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“Bite-Size Bits of Local, National, and Global History”

St. Louis, Missouri — The American Midwest (Upper Plains)
 

Stars' Park

Negro National League Baseball Played Here

 

1922-1931

 
Negro National League Baseball Played Here Marker image. Click for full size.
By Jason Voigt, January 1, 2020
1. Negro National League Baseball Played Here Marker
Inscription.  
A baseball park built for the Negro National League St. Louis Stars Stood on these Grounds

First professional baseball park in the United States of America owned exclusively by African Americans - built for the Negro National League St. Louis Stars - Originally called the giants, the club moved to this site from a park on North Broadway in St. Louis

Negro National League Champions in 1928 and 1930

James Thomas "Cool Papa" Bell played centerfield for the Stars 1922-1931 - He was inducted in the National Baseball Hall of Fame in 1974

George "Mule" Suttles played five different positions for the Stars 1926-1931 - He was inducted in the National Baseball Hall of Fame in 2006

Willie Wells played shortstop for the Stars 1924-1931 - He was inducted in the National Baseball Hall of Fame in 1997

Dedicated on May 2, 2007 by the Bob Broeg Chapter of the Society for American Baseball Research (SABR) with permission of Harris-Stowe State University - Funding provided by the SABR chapter treasury and contributions from individual SABR members
 
Erected
Negro National League Baseball Played Here Marker image. Click for full size.
By Jason Voigt, January 1, 2020
2. Negro National League Baseball Played Here Marker
Marker is shown in front of where Stars' Park once stood
2007 by Bob Broeg Chapter of the Society for American Baseball Research.
 
Marker series. This marker is included in the Historically Black Colleges and Universities marker series.
 
Location. 38° 37.872′ N, 90° 13.563′ W. Marker is in St. Louis, Missouri. Marker is on Market Street 0.1 miles east of South Compton Avenue, on the right when traveling west. Marker is in front of an athletic field on the grounds of Harris-Stowe State University (Givens Campus), which is an HBCU. Touch for map. Marker is at or near this postal address: 3100 Market Street, Saint Louis MO 63103, United States of America. Touch for directions.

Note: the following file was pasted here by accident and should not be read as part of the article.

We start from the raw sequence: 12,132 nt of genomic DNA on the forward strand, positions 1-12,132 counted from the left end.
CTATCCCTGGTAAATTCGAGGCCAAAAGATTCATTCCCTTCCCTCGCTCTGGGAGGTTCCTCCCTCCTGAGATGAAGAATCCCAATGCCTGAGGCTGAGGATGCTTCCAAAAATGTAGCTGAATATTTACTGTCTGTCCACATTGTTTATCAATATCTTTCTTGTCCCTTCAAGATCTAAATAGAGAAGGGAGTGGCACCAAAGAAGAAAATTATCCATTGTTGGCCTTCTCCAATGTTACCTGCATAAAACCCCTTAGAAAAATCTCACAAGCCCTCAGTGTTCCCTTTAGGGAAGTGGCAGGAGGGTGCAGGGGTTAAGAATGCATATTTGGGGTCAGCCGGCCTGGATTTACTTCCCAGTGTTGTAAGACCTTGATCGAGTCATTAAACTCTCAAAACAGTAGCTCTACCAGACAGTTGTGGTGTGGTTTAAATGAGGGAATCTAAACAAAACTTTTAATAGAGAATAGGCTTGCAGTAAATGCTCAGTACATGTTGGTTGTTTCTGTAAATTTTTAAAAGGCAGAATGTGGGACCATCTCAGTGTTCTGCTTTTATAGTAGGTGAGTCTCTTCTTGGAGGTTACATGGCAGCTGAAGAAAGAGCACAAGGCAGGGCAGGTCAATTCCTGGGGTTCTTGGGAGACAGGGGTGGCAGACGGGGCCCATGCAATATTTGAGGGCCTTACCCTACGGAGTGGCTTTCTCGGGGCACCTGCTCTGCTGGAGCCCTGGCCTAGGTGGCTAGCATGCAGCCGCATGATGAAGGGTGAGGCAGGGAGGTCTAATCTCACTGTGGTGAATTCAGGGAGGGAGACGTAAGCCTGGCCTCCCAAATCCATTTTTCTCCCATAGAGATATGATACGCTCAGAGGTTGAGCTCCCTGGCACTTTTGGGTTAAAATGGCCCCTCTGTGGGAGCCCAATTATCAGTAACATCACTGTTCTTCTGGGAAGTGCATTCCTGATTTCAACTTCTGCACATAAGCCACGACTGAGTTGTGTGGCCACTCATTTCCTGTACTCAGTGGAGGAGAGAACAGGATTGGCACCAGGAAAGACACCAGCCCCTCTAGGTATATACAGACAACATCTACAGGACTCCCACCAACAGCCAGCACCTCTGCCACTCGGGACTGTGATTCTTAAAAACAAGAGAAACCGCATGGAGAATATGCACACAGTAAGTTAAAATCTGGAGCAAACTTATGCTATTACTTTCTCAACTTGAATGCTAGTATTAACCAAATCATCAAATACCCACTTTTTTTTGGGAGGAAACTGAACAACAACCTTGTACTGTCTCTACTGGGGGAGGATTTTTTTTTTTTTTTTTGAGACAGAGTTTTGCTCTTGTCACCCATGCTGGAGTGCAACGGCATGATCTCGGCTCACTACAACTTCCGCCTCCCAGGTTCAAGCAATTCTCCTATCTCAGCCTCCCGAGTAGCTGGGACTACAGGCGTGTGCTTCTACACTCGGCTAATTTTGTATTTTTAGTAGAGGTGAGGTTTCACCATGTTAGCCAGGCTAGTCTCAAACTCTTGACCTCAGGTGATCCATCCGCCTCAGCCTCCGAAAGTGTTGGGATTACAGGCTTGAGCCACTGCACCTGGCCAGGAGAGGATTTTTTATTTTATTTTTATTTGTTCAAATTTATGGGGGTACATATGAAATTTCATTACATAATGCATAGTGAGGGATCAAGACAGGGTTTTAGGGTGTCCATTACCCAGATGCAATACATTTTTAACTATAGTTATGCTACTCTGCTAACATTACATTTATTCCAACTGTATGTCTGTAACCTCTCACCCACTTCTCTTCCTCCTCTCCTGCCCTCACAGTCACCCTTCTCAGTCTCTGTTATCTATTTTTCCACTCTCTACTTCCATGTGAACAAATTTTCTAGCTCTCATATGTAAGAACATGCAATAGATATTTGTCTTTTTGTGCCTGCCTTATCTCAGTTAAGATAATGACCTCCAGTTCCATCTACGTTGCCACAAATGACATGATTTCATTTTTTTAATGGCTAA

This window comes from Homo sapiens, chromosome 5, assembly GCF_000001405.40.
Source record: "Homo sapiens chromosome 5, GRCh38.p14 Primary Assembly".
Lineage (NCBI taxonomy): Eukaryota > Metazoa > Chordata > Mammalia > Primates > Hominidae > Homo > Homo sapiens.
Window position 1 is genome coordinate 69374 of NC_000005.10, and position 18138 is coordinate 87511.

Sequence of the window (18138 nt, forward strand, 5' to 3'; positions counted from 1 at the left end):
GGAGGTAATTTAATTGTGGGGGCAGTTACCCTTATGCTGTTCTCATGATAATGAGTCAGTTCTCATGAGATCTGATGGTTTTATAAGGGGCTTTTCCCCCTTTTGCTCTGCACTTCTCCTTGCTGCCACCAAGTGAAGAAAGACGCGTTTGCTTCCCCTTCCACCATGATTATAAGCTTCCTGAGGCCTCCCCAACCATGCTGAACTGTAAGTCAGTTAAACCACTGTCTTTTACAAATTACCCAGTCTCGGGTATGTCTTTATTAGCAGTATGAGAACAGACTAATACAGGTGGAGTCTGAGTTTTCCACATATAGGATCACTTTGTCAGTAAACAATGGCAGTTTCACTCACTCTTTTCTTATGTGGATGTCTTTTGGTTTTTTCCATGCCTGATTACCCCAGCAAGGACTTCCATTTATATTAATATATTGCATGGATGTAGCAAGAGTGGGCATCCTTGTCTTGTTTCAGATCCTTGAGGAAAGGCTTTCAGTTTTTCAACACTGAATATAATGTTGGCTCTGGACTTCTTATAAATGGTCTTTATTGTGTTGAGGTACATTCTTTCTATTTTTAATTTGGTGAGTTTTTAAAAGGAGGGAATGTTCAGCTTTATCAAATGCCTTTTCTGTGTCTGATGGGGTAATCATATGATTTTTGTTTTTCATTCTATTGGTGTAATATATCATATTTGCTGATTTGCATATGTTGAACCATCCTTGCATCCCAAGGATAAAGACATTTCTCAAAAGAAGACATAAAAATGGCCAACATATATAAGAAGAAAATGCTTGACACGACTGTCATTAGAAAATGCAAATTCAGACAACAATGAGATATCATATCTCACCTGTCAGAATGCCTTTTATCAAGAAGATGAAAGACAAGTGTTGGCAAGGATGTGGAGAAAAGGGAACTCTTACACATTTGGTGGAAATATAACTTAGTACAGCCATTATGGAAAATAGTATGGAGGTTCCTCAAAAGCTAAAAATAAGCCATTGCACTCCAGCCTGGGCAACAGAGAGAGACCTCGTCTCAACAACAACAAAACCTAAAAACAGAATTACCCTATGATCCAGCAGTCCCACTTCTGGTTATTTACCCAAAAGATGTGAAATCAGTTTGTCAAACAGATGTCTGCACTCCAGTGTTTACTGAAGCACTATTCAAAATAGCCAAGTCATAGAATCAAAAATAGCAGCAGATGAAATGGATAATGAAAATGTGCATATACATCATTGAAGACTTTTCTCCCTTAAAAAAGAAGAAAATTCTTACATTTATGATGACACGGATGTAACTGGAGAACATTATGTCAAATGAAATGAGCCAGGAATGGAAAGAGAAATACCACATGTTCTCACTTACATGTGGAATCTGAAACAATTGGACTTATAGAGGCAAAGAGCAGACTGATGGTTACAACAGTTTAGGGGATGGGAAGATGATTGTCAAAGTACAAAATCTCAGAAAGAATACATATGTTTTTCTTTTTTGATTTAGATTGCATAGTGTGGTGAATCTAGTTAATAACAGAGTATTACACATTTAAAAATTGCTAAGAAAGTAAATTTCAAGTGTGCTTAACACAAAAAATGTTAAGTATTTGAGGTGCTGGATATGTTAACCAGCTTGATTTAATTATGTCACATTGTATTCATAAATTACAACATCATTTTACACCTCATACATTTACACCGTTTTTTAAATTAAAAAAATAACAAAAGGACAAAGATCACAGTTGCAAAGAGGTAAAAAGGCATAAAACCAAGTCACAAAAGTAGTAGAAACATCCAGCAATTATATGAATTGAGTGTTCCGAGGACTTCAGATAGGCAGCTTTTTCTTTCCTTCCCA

Other nearby markers. At least 8 other markers are within walking distance of this marker. Moon Building (approx. 0.4 miles away); Dodge-Reo Building (approx. 0.4 miles away); Locomobile Building (approx. 0.4 miles away); Stearns-Knight Building (approx. 0.4 miles away); Durant-Star Building (approx. 0.4 miles away); Stutz Building (approx. 0.4 miles away); Cadillac-Chrysler Building (approx. 0.4 miles away); Ford Building (approx. 0.4 miles away). Touch for a list and map of all markers in St. Louis.
 
Regarding Stars' Park. The St. Louis Stars Negro League baseball team dates back to 1906, when they played as the St. Louis Giants. The Giants were an independent team until 1919 when they joined the Negro National League. The team name would change to the Stars in 1921,
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after a change in ownership. The Negro National League existed for only 12 years, and all teams ceased in 1931. Two National Baseball Hall of Famers that played for the Stars are not listed on here because they did not play at Stars Park: Oscar Charleston (1920-21, inducted in 1997) and Biz Mackey (1920, inducted in 2006).

The stadium opened on July 9, 1922. St. Louis Mayor Henry Kiel threw the first pitch, and the Stars would lose 4-0 against the Indianapolis A.B.C.'s. The ballpark held a capacity of 10,000. For several decades, the ballpark was widely known to not have any surviving photographs, until 2016 when a historian was going through someone's old items (see link below).
 
Also see . . .  Historian Hits Home Run With Rare Photo of Long-Gone Baseball Park. Contains the only surviving photo of the ballpark, along with the story about how it got unearthed (Submitted on January 1, 2020, by Jason Voigt of Glen Carbon, Illinois.) 
 
Categories. African AmericansParks & Recreational AreasSports
 

More. Search the internet for Stars' Park.
 
Credits. This page was last revised on January 2, 2020. This page originally submitted on January 1, 2020, by Jason Voigt of Glen Carbon, Illinois. This page has been viewed 19 times since then. Photos:   1, 2. submitted on January 1, 2020, by Jason Voigt of Glen Carbon, Illinois. • Devry Becker Jones was the editor who published this page.
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